Juliet was danced by Greta Hodgkinson and she was sublime. The audience could really see Juliet's character gradually growing and maturing from start to finish. She was sweet and innocent, playing with the Nurse in Act 1- but a completely different woman at the end of Act 3. Her pain and struggle near the end were moving but never overdone. You could feel her anguish and the full impact of the tragic story. On top of everything, her dancing was flawless. It's a treat to watch her perform knowing that every step is right on. Every arabesque was fully extended, beautiful grand pirouettes and delicate pointework.
Benvolio was danced by Maxim Vaitsiul, whom I call the "mystery dancer" because he is wonderful and I saw him in the Merry Widdow in the fall. But he does not appear in the souvenir program, so I don't know where he is from and when he officially joined NBoC! He's one to watch though, with clean technique and a youthful vitality to all his roles. He reminds me of Angel Corella in how he is always smiling, but not a glued-on smile. You can tell that he relishes every moment on stage.

Ryan Boorne danced Paris. There isn't much to say about him, it's not a major dancing role and most of the time he keeps a very serious face.
Lady Capulet was Gizella Witkowsky, an old principal who retired a while ago. Her Lady Capulet was elegant while being haughty and cold.
The corps were excellent, and well-rehearsed. Except for the occasional break in unison, they looked great. There were some comic numbers and some other, very beautiful ones. The dance of the bridesmaids, for example. Rebekah Rimsay was a bridesmaid too. I was surprised, since she is a first soloist. Maybe the corps needed someone to follow? They all looked so pretty holding the white lillies.

Finally, I think Greta and Geon had a lot of chemistry. Even after final bows, they perpetuated the audiences idea that they are really in love when Geon pulled Greta in for a kiss (in reality though, Greta is supposedly dating first soloist William Marrie). They danced very well together. Both the balcony and bedroom pdd were breathtaking. All those lifts came across completely effortlessly, and they looked very much in love.

As you can tell, I absolutely loved the ballet and it really stayed with me when I left the theatre ( which is what a good ballet should do!).

I'm looking forward to seeing the triple bill: Paquita, Monotones I and II, and Nureyev's Sleeping Beauty act 3 this friday! ( Anyone else going?)
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Marie posted 08-03-2002 08:35

VICTOR SWOBODA - Montreal Gazette, August 03, 2002:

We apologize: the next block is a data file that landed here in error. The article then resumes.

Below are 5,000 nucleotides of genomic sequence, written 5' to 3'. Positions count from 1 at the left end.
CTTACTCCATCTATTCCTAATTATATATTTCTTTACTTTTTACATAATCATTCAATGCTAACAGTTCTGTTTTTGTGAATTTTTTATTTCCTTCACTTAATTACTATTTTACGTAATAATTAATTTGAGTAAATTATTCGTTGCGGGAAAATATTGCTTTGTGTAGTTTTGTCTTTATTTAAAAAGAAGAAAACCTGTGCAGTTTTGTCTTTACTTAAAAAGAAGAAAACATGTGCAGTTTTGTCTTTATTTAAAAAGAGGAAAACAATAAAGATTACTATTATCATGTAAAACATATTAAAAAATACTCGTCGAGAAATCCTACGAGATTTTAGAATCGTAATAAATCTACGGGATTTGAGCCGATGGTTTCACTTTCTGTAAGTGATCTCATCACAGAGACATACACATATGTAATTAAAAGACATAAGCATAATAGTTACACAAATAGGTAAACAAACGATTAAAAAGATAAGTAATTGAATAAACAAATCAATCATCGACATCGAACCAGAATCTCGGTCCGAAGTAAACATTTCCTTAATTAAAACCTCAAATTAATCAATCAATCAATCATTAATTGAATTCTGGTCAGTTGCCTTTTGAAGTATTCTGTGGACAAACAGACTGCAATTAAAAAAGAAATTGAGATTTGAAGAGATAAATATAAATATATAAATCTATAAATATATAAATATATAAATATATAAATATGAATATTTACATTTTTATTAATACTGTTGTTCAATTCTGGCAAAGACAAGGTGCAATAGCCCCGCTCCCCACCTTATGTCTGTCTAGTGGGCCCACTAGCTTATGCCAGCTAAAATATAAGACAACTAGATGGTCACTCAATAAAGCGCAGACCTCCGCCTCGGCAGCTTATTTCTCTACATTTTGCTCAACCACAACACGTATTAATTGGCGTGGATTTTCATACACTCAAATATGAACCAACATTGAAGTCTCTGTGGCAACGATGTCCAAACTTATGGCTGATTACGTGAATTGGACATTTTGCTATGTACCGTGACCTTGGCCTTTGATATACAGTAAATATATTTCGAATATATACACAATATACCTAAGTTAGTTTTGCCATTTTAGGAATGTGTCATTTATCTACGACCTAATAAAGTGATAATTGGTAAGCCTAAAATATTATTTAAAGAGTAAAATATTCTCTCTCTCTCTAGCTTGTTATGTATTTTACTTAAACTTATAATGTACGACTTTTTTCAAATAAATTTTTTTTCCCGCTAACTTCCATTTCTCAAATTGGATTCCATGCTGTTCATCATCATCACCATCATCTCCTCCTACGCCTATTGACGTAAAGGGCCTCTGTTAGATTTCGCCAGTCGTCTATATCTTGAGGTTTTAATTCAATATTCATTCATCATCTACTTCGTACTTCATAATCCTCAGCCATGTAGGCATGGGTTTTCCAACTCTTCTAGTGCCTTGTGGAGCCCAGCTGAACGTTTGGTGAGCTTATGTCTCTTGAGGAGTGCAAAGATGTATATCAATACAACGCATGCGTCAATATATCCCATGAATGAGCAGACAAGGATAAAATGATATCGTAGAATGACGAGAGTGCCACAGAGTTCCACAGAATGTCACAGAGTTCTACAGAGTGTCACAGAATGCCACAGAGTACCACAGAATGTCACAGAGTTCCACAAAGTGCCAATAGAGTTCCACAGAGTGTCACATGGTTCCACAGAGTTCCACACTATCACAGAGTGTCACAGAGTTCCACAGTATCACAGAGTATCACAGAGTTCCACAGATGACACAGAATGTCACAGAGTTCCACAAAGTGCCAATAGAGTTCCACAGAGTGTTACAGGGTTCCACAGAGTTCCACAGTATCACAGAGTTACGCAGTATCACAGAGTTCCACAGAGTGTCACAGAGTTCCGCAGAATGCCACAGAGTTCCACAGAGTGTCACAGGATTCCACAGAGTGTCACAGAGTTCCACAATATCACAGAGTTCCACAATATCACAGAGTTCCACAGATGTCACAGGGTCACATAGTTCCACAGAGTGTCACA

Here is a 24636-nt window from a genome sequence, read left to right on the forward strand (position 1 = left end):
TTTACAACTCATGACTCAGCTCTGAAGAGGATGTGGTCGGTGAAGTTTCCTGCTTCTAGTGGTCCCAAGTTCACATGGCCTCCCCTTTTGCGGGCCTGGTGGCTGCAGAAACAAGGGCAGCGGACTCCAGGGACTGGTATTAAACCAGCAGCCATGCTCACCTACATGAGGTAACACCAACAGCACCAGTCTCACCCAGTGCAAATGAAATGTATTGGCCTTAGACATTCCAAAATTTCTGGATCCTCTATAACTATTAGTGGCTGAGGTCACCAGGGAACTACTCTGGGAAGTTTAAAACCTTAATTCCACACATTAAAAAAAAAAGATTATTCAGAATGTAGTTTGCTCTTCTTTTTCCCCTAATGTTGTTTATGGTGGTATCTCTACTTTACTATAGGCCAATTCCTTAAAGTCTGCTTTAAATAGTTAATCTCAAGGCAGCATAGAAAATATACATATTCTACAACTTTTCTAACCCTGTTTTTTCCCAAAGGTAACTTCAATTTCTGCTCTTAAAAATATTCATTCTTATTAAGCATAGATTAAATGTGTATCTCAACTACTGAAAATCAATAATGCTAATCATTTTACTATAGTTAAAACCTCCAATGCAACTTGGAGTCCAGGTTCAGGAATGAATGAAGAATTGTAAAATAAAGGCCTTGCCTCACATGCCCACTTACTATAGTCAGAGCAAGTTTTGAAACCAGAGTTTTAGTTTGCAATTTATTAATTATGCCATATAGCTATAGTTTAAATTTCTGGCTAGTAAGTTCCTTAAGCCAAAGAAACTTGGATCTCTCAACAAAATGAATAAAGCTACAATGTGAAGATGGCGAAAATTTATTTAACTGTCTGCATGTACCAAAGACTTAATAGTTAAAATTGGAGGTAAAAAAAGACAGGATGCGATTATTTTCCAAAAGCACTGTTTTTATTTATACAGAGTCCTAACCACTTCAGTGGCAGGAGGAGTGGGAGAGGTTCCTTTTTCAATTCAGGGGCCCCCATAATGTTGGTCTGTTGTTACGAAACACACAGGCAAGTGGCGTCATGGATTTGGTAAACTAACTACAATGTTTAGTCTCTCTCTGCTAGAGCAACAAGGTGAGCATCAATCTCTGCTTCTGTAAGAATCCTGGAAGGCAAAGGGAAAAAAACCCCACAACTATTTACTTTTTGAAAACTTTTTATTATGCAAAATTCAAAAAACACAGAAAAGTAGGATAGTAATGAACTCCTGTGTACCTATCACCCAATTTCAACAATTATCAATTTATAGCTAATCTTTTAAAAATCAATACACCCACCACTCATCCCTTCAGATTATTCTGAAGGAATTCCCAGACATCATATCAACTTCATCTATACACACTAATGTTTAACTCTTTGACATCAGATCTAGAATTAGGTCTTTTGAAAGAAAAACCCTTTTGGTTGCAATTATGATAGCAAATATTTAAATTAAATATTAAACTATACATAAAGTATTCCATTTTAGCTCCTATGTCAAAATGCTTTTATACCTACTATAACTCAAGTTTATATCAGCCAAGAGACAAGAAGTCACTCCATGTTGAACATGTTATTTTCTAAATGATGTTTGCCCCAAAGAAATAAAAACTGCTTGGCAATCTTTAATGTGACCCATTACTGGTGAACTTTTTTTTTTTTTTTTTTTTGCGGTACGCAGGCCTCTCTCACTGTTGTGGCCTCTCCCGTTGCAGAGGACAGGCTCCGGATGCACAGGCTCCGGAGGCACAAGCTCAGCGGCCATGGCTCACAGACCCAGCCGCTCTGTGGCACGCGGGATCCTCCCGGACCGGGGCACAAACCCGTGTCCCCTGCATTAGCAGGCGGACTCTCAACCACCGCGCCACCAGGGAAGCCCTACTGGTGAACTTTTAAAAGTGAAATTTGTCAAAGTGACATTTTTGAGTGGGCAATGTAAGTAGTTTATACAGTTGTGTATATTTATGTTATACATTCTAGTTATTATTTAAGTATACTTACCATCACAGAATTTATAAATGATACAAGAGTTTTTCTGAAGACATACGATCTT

Quote:
Sweet birds of youth
Promising National Ballet dancers fly at Saint-Sauveur


Throwing traditional programming to the wind, the show opened recklessly with 21-year-olds Heather Ogden and Lac St-Jean native Guillaume Côté performing the balcony scene from Romeo and Juliet.

Clearly this is a couple that the National would like to develop. Both were chosen to compete in this year's Erik Bruhn competition in Toronto.
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 Post subject: Re: National Ballet of Canada 2002
PostPosted: Thu Nov 21, 2002 9:03 pm 
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Posts: 4753
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Topic: National Ballet of Canada - Mixed Program

Marie posted 02-22-2002 09:04

I guess we'll see if this topic on the NBoC can be contained to one thread, lol... <img src="http://www.criticaldance.com/ubb/wink.gif" alt="" />

Paquita
Sleeping Beauty
Monotones I & II

Paula Citron - Globe & Mail, 02.22.02:
Quote:
Kudelka sends ballet's corps to the fore

The National Ballet of Canada's winter-season mixed program is a tutu lover's dream as two virtuoso Russian warhorses are the bookends that enclose an acclaimed contemporary ballet classic.
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Marie posted 02-22-2002 09:06

JOHN COULBOURN - Toronto Sun, 02.22.02:
Quote:
Ballet gold
NBOC continues 50th anniversary samplings

The happiest anniversary celebrations are those that look back on the past with fondness and into the future with hope. Happily, that is precisely what the artists of the National Ballet of Canada accomplish in an evening of mixed programming that opened Wednesday at the Hummingbird Centre.
[dead link]

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Marie posted 02-23-2002 08:08

Michael Crabb - National Post, 02.22.02:
Quote:
Ballet and jazz as they should be
NATIONAL BALLET OF CANADA (HUMMINGBIRD CENTRE) AND LES BALLETS JAZZ DE MONTREAL (HARBOURFRONT)

The ensuing performance, despite flashes of brilliance -- such as a buoyant "Bluebird" pas de deux from Keiichi Hirano and Stacey Minagawa -- lacked both focus and coherence.
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 Post subject: Re: National Ballet of Canada 2002
PostPosted: Thu Nov 21, 2002 9:07 pm 
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Posts: 4753
Location: Montreal, QC, Canada
Topic: National Ballet of Canada - The Contract

Marie posted 04-18-2002 08:37


<img src="http://www.criticaldance.com/images/nboc-contract2.jpg" alt="" />

Canadian Press - Toronto Star, Apr. 17, 2002:
Quote:
Kudelka ballet to debut in Toronto
National Ballet will take The Contract to Ottawa after Hummingbird run


Robert Sirman, administrative director of the National Ballet School, created a libretto that combines Robert Browning's poem The Pied Piper of Hamelin with the story of legendary Canadian preacher-faith healer Aimee Semple McPherson.